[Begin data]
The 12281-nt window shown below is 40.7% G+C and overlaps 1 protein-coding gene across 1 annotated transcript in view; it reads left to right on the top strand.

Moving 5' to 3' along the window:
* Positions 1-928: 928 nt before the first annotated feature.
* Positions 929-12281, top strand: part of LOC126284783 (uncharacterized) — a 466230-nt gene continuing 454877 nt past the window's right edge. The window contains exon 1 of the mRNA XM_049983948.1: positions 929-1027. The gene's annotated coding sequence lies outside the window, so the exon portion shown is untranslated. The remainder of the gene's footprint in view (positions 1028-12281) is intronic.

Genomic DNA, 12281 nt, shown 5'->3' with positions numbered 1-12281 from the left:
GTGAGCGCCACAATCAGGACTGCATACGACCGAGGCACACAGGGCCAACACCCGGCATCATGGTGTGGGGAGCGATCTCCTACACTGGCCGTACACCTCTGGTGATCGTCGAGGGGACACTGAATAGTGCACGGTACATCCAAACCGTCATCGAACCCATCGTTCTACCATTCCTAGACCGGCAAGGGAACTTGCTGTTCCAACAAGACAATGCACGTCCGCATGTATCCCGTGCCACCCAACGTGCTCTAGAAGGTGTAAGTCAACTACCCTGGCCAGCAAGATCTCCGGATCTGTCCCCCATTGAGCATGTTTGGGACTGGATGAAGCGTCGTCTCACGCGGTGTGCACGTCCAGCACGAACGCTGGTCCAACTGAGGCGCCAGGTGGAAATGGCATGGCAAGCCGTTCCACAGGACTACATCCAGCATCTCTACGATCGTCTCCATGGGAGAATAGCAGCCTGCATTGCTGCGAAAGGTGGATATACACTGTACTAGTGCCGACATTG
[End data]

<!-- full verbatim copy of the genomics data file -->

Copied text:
The 12281-nt window shown below is 40.7% G+C and overlaps 1 protein-coding gene across 1 annotated transcript in view; it reads left to right on the top strand.

Moving 5' to 3' along the window:
* Positions 1-928: 928 nt before the first annotated feature.
* Positions 929-12281, top strand: part of LOC126284783 (uncharacterized) — a 466230-nt gene continuing 454877 nt past the window's right edge. The window contains exon 1 of the mRNA XM_049983948.1: positions 929-1027. The gene's annotated coding sequence lies outside the window, so the exon portion shown is untranslated. The remainder of the gene's footprint in view (positions 1028-12281) is intronic.

Genomic DNA, 12281 nt, shown 5'->3' with positions numbered 1-12281 from the left:
GTGAGCGCCACAATCAGGACTGCATACGACCGAGGCACACAGGGCCAACACCCGGCATCATGGTGTGGGGAGCGATCTCCTACACTGGCCGTACACCTCTGGTGATCGTCGAGGGGACACTGAATAGTGCACGGTACATCCAAACCGTCATCGAACCCATCGTTCTACCATTCCTAGACCGGCAAGGGAACTTGCTGTTCCAACAAGACAATGCACGTCCGCATGTATCCCGTGCCACCCAACGTGCTCTAGAAGGTGTAAGTCAACTACCCTGGCCAGCAAGATCTCCGGATCTGTCCCCCATTGAGCATGTTTGGGACTGGATGAAGCGTCGTCTCACGCGGTGTGCACGTCCAGCACGAACGCTGGTCCAACTGAGGCGCCAGGTGGAAATGGCATGGCAAGCCGTTCCACAGGACTACATCCAGCATCTCTACGATCGTCTCCATGGGAGAATAGCAGCCTGCATTGCTGCGAAAGGTGGATATACACTGTACTAGTGCCGACATTG